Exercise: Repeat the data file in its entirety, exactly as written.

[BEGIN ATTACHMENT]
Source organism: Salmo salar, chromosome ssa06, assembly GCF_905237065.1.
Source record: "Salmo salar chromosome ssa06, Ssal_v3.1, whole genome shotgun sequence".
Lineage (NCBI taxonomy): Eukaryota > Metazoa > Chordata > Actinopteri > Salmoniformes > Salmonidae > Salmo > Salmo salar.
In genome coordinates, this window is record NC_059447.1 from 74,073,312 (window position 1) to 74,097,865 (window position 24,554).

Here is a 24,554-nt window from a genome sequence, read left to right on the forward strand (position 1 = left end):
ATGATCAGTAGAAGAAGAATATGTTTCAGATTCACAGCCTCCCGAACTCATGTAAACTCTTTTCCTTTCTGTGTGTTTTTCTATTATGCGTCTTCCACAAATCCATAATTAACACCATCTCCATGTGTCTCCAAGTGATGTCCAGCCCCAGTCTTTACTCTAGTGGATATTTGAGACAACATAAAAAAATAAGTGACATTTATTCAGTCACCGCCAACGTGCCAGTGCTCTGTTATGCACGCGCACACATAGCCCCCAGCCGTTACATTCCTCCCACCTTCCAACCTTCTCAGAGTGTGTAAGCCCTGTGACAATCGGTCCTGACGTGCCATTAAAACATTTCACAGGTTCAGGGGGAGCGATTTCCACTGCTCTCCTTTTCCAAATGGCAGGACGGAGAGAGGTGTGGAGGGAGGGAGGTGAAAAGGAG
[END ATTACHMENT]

Source organism: Salmo salar, chromosome ssa06, assembly GCF_905237065.1.
Source record: "Salmo salar chromosome ssa06, Ssal_v3.1, whole genome shotgun sequence".
Lineage (NCBI taxonomy): Eukaryota > Metazoa > Chordata > Actinopteri > Salmoniformes > Salmonidae > Salmo > Salmo salar.
In genome coordinates, this window is record NC_059447.1 from 74,073,312 (window position 1) to 74,097,865 (window position 24,554).

Here is a 24,554-nt window from a genome sequence, read left to right on the forward strand (position 1 = left end):
ATGATCAGTAGAAGAAGAATATGTTTCAGATTCACAGCCTCCCGAACTCATGTAAACTCTTTTCCTTTCTGTGTGTTTTTCTATTATGCGTCTTCCACAAATCCATAATTAACACCATCTCCATGTGTCTCCAAGTGATGTCCAGCCCCAGTCTTTACTCTAGTGGATATTTGAGACAACATAAAAAAATAAGTGACATTTATTCAGTCACCGCCAACGTGCCAGTGCTCTGTTATGCACGCGCACACATAGCCCCCAGCCGTTACATTCCTCCCACCTTCCAACCTTCTCAGAGTGTGTAAGCCCTGTGACAATCGGTCCTGACGTGCCATTAAAACATTTCACAGGTTCAGGGGGAGCGATTTCCACTGCTCTCCTTTTCCAAATGGCAGGACGGAGAGAGGTGTGGAGGGAGGGAGGTGAAAAGGAG